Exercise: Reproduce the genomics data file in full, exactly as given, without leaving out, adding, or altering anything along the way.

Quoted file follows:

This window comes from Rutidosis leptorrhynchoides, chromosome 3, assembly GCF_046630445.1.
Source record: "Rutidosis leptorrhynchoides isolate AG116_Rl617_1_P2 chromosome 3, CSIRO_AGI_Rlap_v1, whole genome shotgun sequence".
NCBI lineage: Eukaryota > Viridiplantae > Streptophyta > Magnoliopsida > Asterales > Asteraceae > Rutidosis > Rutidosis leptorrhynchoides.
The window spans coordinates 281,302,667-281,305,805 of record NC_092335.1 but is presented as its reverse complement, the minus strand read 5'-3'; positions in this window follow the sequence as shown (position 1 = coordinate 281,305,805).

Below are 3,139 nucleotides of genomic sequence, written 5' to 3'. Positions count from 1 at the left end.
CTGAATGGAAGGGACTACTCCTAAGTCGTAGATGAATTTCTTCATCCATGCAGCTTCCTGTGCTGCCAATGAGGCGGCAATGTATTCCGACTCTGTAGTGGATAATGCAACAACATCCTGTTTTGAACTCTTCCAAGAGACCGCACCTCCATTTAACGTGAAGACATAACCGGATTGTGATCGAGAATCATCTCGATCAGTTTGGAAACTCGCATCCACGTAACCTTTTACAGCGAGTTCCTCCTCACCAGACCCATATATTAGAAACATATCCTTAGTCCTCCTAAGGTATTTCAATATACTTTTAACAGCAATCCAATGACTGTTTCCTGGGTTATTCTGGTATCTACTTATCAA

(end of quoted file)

This window comes from Rutidosis leptorrhynchoides, chromosome 3, assembly GCF_046630445.1.
Source record: "Rutidosis leptorrhynchoides isolate AG116_Rl617_1_P2 chromosome 3, CSIRO_AGI_Rlap_v1, whole genome shotgun sequence".
NCBI lineage: Eukaryota > Viridiplantae > Streptophyta > Magnoliopsida > Asterales > Asteraceae > Rutidosis > Rutidosis leptorrhynchoides.
The window spans coordinates 281,302,667-281,305,805 of record NC_092335.1 but is presented as its reverse complement, the minus strand read 5'-3'; positions in this window follow the sequence as shown (position 1 = coordinate 281,305,805).

Below are 3,139 nucleotides of genomic sequence, written 5' to 3'. Positions count from 1 at the left end.
CTGAATGGAAGGGACTACTCCTAAGTCGTAGATGAATTTCTTCATCCATGCAGCTTCCTGTGCTGCCAATGAGGCGGCAATGTATTCCGACTCTGTAGTGGATAATGCAACAACATCCTGTTTTGAACTCTTCCAAGAGACCGCACCTCCATTTAACGTGAAGACATAACCGGATTGTGATCGAGAATCATCTCGATCAGTTTGGAAACTCGCATCCACGTAACCTTTTACAGCGAGTTCCTCCTCACCAGACCCATATATTAGAAACATATCCTTAGTCCTCCTAAGGTATTTCAATATACTTTTAACAGCAATCCAATGACTGTTTCCTGGGTTATTCTGGTATCTACTTATCAA